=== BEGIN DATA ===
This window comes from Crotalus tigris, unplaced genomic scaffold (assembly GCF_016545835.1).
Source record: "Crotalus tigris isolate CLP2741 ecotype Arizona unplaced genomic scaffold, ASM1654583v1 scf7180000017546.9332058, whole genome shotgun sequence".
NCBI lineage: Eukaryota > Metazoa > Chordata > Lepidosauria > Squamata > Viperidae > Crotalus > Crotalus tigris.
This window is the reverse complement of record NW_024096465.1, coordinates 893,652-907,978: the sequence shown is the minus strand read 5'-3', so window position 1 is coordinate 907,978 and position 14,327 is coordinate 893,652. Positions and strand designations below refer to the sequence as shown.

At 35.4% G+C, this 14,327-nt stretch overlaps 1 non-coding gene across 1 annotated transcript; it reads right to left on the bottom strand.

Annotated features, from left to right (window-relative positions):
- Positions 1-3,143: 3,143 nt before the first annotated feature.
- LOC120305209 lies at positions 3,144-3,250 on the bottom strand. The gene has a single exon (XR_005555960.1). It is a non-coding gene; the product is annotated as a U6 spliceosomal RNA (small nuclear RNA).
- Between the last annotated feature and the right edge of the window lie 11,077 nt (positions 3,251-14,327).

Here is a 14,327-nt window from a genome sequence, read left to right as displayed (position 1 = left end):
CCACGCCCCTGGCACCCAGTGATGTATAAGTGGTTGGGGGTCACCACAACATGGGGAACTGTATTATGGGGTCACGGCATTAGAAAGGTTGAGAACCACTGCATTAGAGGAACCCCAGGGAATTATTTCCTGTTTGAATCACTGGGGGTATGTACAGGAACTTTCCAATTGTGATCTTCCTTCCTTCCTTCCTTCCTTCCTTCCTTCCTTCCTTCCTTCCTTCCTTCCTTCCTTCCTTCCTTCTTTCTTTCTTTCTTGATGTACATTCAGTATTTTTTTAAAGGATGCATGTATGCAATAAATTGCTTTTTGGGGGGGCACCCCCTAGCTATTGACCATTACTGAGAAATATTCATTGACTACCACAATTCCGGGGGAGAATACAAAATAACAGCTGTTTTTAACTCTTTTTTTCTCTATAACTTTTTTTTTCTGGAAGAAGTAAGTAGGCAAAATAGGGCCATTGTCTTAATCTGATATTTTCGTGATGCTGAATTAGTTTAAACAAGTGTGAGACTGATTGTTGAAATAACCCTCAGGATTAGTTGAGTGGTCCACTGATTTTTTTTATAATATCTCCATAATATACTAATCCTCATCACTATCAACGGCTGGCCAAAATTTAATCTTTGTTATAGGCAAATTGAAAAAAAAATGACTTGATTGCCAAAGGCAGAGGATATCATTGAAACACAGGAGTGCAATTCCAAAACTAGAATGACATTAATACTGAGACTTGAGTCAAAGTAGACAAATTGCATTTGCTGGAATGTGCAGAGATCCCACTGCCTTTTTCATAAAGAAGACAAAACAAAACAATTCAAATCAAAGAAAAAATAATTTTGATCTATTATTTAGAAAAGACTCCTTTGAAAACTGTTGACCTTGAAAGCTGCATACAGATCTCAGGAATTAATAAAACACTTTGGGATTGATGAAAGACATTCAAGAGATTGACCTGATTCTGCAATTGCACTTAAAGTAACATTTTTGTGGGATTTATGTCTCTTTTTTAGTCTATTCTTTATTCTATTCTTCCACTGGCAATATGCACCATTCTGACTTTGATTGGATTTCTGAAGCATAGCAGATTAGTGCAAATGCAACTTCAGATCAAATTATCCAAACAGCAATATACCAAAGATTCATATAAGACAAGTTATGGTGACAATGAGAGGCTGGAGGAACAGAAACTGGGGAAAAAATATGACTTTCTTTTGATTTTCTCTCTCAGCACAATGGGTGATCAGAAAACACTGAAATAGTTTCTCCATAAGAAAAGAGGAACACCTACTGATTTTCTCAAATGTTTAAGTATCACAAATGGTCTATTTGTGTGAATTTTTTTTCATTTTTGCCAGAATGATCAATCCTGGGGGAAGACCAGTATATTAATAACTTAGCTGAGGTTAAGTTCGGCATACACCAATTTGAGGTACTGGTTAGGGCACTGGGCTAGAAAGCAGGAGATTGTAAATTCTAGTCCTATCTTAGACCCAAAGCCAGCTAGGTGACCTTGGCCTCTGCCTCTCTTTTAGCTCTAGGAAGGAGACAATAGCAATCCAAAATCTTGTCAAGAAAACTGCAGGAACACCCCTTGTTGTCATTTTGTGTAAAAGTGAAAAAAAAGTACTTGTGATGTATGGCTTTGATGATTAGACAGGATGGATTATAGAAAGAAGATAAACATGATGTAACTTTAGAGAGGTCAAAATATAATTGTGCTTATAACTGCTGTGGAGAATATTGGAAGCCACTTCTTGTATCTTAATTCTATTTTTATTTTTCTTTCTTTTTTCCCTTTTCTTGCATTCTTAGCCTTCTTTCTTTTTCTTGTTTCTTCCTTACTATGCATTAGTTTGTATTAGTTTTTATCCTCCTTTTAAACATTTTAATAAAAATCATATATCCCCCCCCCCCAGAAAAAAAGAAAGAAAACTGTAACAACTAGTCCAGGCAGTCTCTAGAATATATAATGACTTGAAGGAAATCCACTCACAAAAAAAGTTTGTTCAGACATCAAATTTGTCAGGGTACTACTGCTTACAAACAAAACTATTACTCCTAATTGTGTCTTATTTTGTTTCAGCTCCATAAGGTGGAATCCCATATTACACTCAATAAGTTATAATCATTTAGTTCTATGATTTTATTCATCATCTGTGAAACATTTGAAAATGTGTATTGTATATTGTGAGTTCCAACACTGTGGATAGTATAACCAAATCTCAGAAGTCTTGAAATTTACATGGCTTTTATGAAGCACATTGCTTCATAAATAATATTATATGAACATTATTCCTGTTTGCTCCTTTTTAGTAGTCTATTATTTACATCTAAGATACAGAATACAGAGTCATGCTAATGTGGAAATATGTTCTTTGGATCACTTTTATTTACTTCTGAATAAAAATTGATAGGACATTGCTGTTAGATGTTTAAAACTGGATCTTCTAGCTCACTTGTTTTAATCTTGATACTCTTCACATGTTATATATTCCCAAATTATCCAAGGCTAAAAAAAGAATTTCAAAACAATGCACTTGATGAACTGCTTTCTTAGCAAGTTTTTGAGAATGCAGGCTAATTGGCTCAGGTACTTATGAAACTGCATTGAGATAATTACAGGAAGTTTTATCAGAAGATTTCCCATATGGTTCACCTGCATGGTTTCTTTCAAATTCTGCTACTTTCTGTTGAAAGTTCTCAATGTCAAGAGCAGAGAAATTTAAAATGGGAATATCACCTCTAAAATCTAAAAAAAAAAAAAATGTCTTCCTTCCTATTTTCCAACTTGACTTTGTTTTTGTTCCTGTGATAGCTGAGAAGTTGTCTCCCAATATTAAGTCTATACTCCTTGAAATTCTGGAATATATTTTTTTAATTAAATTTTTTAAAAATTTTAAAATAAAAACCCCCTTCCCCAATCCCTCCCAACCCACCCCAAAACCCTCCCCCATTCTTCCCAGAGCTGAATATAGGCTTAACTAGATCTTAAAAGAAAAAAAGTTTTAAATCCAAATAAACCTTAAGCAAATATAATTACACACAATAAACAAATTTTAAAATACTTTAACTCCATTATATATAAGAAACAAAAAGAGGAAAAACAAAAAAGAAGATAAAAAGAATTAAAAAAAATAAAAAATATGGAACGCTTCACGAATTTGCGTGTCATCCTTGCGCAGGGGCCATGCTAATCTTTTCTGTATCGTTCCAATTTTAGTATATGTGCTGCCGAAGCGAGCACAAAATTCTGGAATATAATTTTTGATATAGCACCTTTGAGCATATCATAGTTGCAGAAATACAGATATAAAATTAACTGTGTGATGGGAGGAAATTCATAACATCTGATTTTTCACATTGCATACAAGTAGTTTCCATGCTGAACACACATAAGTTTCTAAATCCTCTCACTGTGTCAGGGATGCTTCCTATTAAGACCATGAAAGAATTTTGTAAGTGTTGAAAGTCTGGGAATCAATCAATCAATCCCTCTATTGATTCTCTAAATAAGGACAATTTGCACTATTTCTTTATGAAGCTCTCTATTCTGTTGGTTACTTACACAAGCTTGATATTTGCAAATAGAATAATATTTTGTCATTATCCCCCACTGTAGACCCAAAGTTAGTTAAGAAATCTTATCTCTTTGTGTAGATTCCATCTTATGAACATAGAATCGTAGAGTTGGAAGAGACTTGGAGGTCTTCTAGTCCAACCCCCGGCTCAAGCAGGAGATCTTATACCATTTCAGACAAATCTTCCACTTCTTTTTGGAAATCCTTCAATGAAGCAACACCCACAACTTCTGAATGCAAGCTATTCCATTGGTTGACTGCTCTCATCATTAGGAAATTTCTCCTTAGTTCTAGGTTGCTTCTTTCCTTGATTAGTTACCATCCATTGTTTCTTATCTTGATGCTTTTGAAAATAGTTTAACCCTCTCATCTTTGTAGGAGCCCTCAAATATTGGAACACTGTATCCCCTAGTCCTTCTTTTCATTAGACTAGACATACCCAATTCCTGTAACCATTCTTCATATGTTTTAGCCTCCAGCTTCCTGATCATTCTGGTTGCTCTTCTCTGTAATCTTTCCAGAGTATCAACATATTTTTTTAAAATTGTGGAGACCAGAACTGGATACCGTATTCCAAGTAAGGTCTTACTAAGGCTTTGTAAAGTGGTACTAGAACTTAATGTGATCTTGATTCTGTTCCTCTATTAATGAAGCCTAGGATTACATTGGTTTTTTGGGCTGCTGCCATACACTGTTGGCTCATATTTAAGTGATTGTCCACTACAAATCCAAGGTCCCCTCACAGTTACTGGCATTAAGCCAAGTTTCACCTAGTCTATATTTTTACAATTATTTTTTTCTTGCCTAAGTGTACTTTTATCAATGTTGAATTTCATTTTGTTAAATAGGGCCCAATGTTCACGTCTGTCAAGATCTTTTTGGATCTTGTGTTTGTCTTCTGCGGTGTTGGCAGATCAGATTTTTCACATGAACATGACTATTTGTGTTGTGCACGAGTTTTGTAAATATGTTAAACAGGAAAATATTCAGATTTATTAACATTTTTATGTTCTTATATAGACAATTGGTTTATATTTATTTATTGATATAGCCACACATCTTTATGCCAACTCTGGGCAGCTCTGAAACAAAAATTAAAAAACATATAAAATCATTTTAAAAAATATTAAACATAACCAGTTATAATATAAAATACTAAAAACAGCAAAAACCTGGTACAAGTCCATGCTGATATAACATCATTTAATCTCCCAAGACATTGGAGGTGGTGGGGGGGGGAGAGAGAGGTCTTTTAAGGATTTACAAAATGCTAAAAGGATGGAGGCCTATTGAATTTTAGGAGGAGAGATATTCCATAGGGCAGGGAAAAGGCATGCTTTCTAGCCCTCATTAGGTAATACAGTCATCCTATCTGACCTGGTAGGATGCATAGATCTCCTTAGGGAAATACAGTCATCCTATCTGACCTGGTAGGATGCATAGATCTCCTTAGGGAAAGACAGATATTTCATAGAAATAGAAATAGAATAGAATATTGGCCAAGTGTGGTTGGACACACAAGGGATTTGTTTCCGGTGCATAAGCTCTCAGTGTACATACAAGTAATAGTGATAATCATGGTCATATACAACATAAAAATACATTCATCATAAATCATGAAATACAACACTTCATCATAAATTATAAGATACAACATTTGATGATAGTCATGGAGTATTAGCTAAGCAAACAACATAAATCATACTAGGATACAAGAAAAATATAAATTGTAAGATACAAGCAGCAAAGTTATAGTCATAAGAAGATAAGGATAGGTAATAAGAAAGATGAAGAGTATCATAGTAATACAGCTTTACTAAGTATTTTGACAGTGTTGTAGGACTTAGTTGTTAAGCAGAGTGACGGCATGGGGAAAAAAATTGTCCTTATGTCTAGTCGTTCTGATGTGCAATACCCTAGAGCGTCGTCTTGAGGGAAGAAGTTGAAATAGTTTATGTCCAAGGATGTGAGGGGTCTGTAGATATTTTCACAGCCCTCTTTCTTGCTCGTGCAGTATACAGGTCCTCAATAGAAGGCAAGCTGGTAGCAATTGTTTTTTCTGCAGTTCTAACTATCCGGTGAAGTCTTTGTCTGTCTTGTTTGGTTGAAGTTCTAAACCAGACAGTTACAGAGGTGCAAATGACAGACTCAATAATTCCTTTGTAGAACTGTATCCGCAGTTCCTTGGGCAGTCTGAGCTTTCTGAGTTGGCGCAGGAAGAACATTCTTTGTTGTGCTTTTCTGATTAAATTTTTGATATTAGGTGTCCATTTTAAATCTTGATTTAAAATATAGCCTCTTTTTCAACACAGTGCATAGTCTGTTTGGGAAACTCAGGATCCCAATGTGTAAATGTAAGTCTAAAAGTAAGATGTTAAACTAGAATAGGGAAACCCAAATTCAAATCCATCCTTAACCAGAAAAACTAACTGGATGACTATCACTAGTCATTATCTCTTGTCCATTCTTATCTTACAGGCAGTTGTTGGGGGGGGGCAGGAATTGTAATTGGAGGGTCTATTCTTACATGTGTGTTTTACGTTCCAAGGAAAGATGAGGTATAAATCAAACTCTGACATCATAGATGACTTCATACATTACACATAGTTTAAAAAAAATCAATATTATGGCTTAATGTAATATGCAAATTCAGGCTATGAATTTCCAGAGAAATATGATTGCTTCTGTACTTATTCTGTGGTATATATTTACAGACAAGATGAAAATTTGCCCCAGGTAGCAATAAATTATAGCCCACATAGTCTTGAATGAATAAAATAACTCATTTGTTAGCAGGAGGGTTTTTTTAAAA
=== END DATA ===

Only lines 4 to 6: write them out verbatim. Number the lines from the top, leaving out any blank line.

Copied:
This window is the reverse complement of record NW_024096465.1, coordinates 893,652-907,978: the sequence shown is the minus strand read 5'-3', so window position 1 is coordinate 907,978 and position 14,327 is coordinate 893,652. Positions and strand designations below refer to the sequence as shown.

At 35.4% G+C, this 14,327-nt stretch overlaps 1 non-coding gene across 1 annotated transcript; it reads right to left on the bottom strand.

Annotated features, from left to right (window-relative positions):